Ireland’s Birds Under Threat
A new report published by RSPB Northern Ireland and Birdwatch Ireland has identified alarming declines in a number of bird populations across the island of Ireland. Of 199 species assessed, 25 have been allocated to the ‘Red List’, which names bird populations that require urgent action to secure their future on the island. The wildlife organisations have published the ‘Birds of Conservation Concern in Ireland: 2008-2013’ in the scientific journal Irish Birds, their second review of the state of native bird populations across the island of Ireland (the first was published in 1999). The ‘traffic light’ system makes it easy to identify those birds most in need of conservation action.
Using information collected by professionals and amateur birdwatchers, scientists from the two organisations have allocated bird species to Red, Amber or Green Lists. The ‘Red List’ includes bird populations that have declined by over 50 per cent and those that are threatened across the world.
The report shows that 11 species have been added to the Red List since the review in 1999 :
The sooty and Balearic shearwaters have been added because these birds are of global conservation concern, and the Balearic shearwater is considered to be Critically Endangered – the highest level of extinction threat.
The populations of Bewick’s swan, pintail, shoveler, and knot wintering across Ireland have declined by more than half during the last 25 years. The reduction in the number of these species wintering in Ireland has been linked to climate change.
Golden eagle has been added to the Red List because it is now re-established as a breeding bird following its historical decline and extinction in Ireland.
The nesting populations of golden plover, redshank, black-headed gull and herring gull have all declined by more than half over the last 25 years.
Four species have been removed from the Red List, proving the value of conservation work:
The populations of both hen harrier and roseate tern have increased following past declines. Both of these species appear on the UK Red List.
The all-island population of chough is stable or increasing.
Sadly, the corn bunting has been removed from the list because the species is now extinct across Ireland. It has not nested in Ireland since 1992.
Dr James Robinson from the RSPB, a co-author of the report, said: “This report confirms that we must redouble our efforts to secure the future for many of our most threatened birds. Most of the birds that appear on the ‘Red List’ have suffered from long-term changes to or loss of the habitats they need to survive. However, for some migratory birds, we believe milder winters on the continent are reducing the numbers that visit the island of Ireland in the colder months of the year. This is the first time that changes in climate have been identified as a factor leading to appearance on the ‘Red List’.”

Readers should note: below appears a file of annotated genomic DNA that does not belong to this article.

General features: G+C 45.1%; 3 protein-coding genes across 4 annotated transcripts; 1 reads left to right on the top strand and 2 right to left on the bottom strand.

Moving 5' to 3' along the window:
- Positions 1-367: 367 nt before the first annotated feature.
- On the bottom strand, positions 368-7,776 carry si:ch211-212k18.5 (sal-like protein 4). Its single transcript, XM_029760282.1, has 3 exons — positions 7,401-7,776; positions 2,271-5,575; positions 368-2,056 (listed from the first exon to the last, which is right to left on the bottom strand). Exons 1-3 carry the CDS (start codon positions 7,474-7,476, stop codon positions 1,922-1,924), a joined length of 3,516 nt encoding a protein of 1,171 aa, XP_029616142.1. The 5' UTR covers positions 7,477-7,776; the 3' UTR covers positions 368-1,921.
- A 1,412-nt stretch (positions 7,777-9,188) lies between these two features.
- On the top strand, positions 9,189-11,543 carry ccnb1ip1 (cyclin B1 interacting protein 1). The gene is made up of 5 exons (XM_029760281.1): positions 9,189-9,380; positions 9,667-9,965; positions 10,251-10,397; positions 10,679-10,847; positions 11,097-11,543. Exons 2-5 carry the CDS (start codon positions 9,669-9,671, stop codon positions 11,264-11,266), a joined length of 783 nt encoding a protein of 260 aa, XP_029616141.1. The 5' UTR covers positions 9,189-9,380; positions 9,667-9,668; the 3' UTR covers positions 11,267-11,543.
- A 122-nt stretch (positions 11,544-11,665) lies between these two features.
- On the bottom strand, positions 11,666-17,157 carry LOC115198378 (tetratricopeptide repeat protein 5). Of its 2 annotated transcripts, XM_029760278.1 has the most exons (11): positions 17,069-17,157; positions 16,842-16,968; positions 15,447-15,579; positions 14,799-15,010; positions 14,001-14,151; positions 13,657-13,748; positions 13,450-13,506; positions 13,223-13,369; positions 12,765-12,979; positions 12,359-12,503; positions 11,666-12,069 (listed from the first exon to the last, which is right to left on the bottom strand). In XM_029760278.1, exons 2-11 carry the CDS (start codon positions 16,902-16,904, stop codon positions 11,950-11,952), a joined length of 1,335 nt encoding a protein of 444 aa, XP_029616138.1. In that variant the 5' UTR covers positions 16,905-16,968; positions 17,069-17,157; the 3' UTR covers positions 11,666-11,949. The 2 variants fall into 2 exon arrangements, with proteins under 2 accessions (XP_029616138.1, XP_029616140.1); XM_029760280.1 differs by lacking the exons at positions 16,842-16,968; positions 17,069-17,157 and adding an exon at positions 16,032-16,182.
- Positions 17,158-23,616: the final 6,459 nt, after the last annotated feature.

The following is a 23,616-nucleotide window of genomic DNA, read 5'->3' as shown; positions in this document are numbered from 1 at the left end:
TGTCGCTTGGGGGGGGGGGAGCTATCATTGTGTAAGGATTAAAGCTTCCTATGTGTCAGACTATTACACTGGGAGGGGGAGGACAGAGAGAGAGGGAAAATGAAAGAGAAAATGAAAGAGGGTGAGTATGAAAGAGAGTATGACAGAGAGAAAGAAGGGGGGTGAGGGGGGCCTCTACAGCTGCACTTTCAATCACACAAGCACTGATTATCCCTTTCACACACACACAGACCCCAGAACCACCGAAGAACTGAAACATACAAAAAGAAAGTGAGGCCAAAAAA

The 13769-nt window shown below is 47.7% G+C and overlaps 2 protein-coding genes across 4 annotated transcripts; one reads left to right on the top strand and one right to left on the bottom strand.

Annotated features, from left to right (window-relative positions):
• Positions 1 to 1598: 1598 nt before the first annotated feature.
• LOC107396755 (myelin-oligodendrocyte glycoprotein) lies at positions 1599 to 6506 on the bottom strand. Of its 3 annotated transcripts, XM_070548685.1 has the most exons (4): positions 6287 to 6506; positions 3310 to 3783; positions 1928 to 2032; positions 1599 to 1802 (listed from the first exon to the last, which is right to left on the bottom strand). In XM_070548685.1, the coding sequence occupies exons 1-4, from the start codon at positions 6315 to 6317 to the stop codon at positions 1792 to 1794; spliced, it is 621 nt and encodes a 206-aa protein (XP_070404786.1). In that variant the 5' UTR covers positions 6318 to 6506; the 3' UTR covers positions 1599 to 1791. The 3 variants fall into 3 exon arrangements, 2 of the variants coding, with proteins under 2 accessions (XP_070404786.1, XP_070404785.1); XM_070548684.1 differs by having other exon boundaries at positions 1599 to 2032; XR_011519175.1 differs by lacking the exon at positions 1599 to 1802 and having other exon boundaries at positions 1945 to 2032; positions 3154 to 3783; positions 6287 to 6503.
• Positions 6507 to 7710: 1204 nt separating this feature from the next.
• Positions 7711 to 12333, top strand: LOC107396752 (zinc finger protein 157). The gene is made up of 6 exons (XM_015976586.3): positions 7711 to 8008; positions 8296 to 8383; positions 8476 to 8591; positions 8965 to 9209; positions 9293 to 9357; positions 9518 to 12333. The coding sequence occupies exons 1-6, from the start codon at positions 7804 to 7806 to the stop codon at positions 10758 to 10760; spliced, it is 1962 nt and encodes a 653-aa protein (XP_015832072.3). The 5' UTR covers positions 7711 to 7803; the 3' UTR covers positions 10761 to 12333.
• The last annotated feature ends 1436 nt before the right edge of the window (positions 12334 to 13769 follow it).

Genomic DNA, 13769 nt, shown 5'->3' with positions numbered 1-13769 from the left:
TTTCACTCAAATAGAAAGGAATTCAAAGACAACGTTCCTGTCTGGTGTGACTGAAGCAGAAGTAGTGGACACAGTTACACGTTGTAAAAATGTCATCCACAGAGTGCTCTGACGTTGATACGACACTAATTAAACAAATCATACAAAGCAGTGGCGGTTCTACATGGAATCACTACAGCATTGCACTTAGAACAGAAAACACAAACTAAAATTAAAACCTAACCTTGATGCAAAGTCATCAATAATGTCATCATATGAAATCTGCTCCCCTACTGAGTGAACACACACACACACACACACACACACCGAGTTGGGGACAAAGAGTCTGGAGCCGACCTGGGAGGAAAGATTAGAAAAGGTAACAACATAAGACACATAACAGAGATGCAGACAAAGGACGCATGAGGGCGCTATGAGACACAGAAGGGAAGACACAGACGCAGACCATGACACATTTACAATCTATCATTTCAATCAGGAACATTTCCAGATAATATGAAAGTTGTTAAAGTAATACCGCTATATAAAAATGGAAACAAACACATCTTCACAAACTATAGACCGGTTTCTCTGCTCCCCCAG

Dr. Stephen Newton, co-author of the report from BirdWatch Ireland, added: “Since our last report in 1999, the situation has worsened for many of Ireland’s birds. Twenty-five species are now allocated to the Red List, with seven added in the time since 1999. We will lose many of these birds from our shores if concerted and immediate action is not taken. It is only a few short years since the corn bunting went extinct as a breeding species here. Many others are now in danger of following suit. Of particular concern are our seabirds, migratory waterfowl, and farmland birds. Iconic species such as the barn owl, corncrake, curlew and yellowhammer all face an uncertain future. However, action to help many of these birds is being put in place by BirdWatch Ireland, the RSPB and government agencies. We believe that by working together across this island, the problems faced by our most threatened birds can be overcome to allow recovery.”
The news is not all bad.
Both the roseate tern and hen harrier have moved from the ‘Red List’ to the ‘Amber List’, demonstrating that nature conservation can work. Both species have benefited from the work of RSPB Northern Ireland, BirdWatch Ireland and the government bodies that are charged with protecting our environment. Others, such as the corncrake and yellowhammer, should follow suit as work continues to improve their fortunes.
Dr. Michael Meharg, from the Northern Ireland Environment Agency, said: “The publication of the new lists will help the NIEA to identify those species that need our help the most. It is essential that conservation organisations within and outside of the government in Northern Ireland now refocus their efforts to help shortening the Red List, improving the future for our wild birds.”
Dr. David Tierney from the National Parks and Wildlife Service added: “NPWS welcomes the news that both hen harrier and roseate tern have moved from Red to Amber indicating just how effective targeted conservation measures can improve the conservation status of some of Ireland's most threatened birds. This list brings into sharp focus those birds that require further research and conservation measures in order to ensure that they remain part of the Irish countryside.”
Created: 21st Oct 2008